By John Ikani
Royal Dutch Shell has announced plans to move its headquarters to the United Kingdom as part of proposals to simplify the company’s structure with the consolidation of its dual British and Dutch structure.
The company also wants to drop “Royal Dutch” from its name, a part of its branding since 1907.
The oil giant will ask shareholders to vote on shifting its tax residence from the Netherlands to the UK which has a substantially lower corporate tax rate, and free it from a dividend tax that many investors saw as onerous.
It also wants to do away with its dual share structure in favour of just one class of shares to boost “the speed and flexibility” of shareholder payouts.
Shell’s Chief Executive, Ben van Beurden, will relocate to the UK.
The company’s Chief Financial Officer, Jessica Uhl, will also move, alongside seven other senior employees.
What Shell is saying about the proposal
Shell in a statement said that the plans will not have an impact on the legal proceedings relating to the climate ruling and others.
The company said, ‘’Shell is proud of its Anglo-Dutch heritage and will continue to be a significant employer with a major presence in the Netherlands. Its projects and technology division, global upstream and integrated gas businesses and renewable energies hub remain located in The Hague.
“Carrying the Royal designation has been a source of immense pride and honour for Shell for more than 130 years. However, the company anticipates it will no longer meet the conditions for using the designation following the proposed change.”
Shell said the simplified share structure means it would be able to “accelerate” shareholder distributions through, for example, share buybacks.
The company announced a $2 billion (£1.5 billion) share buyback in July and will distribute an additional $7 billion from the sale of its Permian Basin oilfield in the US.
“Aside from the fact that the shares they hold will no longer come with a ‘Royal’ designation, this new alignment won’t change much for investors,” said Laura Hoy, an equity analyst at Hargreaves Lansdown.
“The long-term growth story for Shell still rests heavily on the oil price. For now, buoyant oil prices are keeping the group’s cash coffers topped up. However, with the inevitable shift to more sustainable energy picking up steam, we suspect the need to invest in greener operations will keep a lid on what the group can pass on to shareholders.”
The UK Business and Energy Secretary, Kwasi Kwarteng, who welcomed Shell’s announcement, said that this was a clear vote of confidence in the British economy and would attract investments and create jobs.
The Dutch Government, however, said it was “unpleasantly surprised” by Shell’s proposal.
Speaking on the development, the Dutch Economic Affairs and Climate Policy Minister, Stef Blok, said the government deeply regrets that Shell wants to move its head office to the United Kingdom.
He said on Monday, “We are in a dialogue with the management of Shell over the consequences of this plan for jobs, crucial investment decisions and sustainability.”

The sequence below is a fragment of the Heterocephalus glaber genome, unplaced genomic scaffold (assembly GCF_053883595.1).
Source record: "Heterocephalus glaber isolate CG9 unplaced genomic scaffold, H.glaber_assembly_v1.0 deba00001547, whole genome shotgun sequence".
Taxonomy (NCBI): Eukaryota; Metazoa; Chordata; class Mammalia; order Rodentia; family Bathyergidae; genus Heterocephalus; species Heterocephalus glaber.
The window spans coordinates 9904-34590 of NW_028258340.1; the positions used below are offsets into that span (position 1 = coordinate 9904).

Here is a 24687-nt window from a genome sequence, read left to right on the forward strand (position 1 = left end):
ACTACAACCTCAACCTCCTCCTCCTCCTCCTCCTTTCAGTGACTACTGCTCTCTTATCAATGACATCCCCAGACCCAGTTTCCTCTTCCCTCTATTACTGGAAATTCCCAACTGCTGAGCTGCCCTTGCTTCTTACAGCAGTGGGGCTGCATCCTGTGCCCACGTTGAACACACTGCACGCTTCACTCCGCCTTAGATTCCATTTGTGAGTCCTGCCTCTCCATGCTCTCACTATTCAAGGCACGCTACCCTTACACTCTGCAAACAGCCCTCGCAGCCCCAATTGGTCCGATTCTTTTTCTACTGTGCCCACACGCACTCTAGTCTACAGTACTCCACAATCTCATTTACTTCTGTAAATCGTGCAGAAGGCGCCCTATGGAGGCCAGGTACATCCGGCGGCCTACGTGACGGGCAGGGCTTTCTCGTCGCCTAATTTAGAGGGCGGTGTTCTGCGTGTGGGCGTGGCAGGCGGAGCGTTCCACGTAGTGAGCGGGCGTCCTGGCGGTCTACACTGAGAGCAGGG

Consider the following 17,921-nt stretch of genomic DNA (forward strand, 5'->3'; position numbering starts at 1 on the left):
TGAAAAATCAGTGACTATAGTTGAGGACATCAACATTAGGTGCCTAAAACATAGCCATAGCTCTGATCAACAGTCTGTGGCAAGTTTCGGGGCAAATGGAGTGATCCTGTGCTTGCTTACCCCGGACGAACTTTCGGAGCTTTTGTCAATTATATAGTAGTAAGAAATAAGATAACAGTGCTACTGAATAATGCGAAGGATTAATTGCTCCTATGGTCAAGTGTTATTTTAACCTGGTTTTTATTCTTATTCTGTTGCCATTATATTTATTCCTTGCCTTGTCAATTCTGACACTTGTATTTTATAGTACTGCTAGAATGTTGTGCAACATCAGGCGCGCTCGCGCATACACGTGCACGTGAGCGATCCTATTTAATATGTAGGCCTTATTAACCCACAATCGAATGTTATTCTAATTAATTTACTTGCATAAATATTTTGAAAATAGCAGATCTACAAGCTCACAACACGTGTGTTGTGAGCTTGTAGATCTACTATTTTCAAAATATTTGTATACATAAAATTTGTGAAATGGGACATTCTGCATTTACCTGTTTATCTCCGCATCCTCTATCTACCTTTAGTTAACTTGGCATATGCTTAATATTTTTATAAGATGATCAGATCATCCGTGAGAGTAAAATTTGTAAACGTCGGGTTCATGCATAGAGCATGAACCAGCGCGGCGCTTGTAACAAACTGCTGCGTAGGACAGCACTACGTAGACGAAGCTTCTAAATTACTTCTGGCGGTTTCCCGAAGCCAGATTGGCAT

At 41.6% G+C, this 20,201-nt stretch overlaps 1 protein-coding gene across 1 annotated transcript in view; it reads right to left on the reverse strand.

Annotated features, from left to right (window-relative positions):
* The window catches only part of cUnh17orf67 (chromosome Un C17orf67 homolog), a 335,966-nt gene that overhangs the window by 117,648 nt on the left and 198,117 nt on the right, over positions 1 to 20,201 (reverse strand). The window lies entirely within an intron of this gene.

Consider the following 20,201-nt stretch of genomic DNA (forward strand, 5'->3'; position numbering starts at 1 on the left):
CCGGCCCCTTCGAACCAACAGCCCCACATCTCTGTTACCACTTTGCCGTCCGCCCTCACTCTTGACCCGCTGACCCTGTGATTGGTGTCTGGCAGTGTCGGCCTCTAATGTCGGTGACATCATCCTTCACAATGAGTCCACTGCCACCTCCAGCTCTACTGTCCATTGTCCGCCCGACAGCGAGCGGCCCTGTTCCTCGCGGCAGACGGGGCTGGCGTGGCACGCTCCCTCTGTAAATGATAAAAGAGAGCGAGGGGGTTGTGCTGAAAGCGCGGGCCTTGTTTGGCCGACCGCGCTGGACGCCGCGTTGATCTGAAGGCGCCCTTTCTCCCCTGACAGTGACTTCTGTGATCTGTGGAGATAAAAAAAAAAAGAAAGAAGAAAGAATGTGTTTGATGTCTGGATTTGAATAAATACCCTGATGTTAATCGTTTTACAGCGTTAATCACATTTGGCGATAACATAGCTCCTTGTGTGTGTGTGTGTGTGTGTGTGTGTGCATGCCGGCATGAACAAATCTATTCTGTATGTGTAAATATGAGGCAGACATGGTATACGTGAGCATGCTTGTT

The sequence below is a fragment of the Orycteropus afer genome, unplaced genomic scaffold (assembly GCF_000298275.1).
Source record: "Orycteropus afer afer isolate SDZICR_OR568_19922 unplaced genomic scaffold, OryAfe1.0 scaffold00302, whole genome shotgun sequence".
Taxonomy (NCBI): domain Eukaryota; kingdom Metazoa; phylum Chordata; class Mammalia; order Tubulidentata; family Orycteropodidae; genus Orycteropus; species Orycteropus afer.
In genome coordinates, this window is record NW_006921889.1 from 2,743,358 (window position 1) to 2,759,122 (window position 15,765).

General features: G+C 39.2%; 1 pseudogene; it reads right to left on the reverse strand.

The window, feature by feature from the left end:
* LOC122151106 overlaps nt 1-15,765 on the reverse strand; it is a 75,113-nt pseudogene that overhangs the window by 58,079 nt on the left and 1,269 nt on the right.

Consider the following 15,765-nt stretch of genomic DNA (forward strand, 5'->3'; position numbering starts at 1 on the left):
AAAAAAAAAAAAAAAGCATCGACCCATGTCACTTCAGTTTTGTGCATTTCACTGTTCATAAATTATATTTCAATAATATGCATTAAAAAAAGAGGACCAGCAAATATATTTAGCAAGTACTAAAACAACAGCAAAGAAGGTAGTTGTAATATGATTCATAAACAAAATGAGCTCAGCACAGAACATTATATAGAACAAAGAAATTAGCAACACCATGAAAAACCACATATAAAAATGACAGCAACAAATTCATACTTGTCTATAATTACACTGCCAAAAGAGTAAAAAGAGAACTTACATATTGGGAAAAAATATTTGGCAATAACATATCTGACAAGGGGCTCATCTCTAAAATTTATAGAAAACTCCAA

What you should know
The name Shell can be traced back to the seashells imported from the Far East by Marcus Samuel senior in the late nineteenth century. When Marcus junior and Samuel, his sons, were looking for a name for the kerosene they were exporting to Asia, they chose Shell.
As kerosene sales grew to dominate the company’s revenue, the name was adopted for the new import-export company established in 1897 – the Shell Transport and Trading company.
When the company merged with Royal Dutch to form the Royal Dutch Shell Group in 1907, the Shell name took a back seat for a short time, but the newly formed business quickly became known as Shell for short.
Royal Dutch Shell is a result of the merger of Royal Dutch Petroleum Company and the UK’s Shell Transport and Trading Company in 1907.
Royal Dutch Shell’s structure is pretty complicated. The company is currently registered in the UK, but its headquarters are in the Netherlands.
There are two different types of shares – effectively a Dutch share and a UK share – and this affects the way payments to shareholders are taxed.
Now, under pressure from an activist investor, and facing huge change as the world moves away from fossil fuels, the company has decided it is time to simplify further. The move is designed to make payments to shareholders easier, while Shell says it will also help it to transform its business.
Although the Netherlands is famously business-friendly, Prime Minister Mark Rutte has had to act on growing sentiments that companies don’t give back enough. He had to backtrack on a 2017 plan to scrap a dividend tax, throwing Shell’s head-office structure into doubt. Consumer goods maker Unilever Plc also ended its dual structure in 2020 and registered as a fully British company.
There had been reports that the Dutch government officials are struggling to find a parliamentary majority to scrap a 15% withholding tax charged on dividends, which Shell has previously described as a problem.